I’m often surprised and saddened by the depth of ignorance that pervades the public on the subject of atheism or, as it is more accurately known, humanism. In particular, I frequently come up against the common misconception that humanism is a modern construct of western, capitalist culture. This is a patently ridiculous assumption. Indeed, it is clearly and demonstrably wrong: as long as there have been cults of theistic believe there have been schools of atheistic philosophy (even the ancient pantheon of gods was withered by the logic of Lucretius’s De Rerum Natura). Further, one does not need to look only in the west to find a legacy of humanistic thought -- as this week’s book attests.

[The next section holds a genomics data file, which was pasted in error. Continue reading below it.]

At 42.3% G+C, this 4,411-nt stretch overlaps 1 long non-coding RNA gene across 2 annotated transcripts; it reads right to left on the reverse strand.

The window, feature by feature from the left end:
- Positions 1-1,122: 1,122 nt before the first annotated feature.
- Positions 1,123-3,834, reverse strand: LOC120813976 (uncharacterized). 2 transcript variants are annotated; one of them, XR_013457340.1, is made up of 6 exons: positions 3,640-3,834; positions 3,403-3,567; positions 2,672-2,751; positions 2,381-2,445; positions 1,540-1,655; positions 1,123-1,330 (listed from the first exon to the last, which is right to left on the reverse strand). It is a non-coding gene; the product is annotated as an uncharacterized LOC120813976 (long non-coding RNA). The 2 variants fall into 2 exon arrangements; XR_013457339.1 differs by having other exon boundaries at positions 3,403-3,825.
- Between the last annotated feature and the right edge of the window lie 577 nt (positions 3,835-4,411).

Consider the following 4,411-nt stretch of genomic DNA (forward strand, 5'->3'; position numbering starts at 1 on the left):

This week’s book is an exquisitely bound little copy of the Rubáiyát of Omar Khayyám. The poem is given in Edward FitzGerald’s famous translation, first published in March 1859; this copy was published by Thomas B. Mosher (1852-1923) of Portland, Maine in October 1916. This was Mosher’s ninth edition of the Rubáiyát; his preceding editions of the poem appeared in June 1899, September 1899, March 1900, March 1901, October 1902, October 1904, December 1906, and October 1909. This list of dates suggests the popularity of the Rubáiyát with turn-of-the-century New England readers (the periodic gaps between editions are also always telling data points in reconstructing the publication and reception history of a book).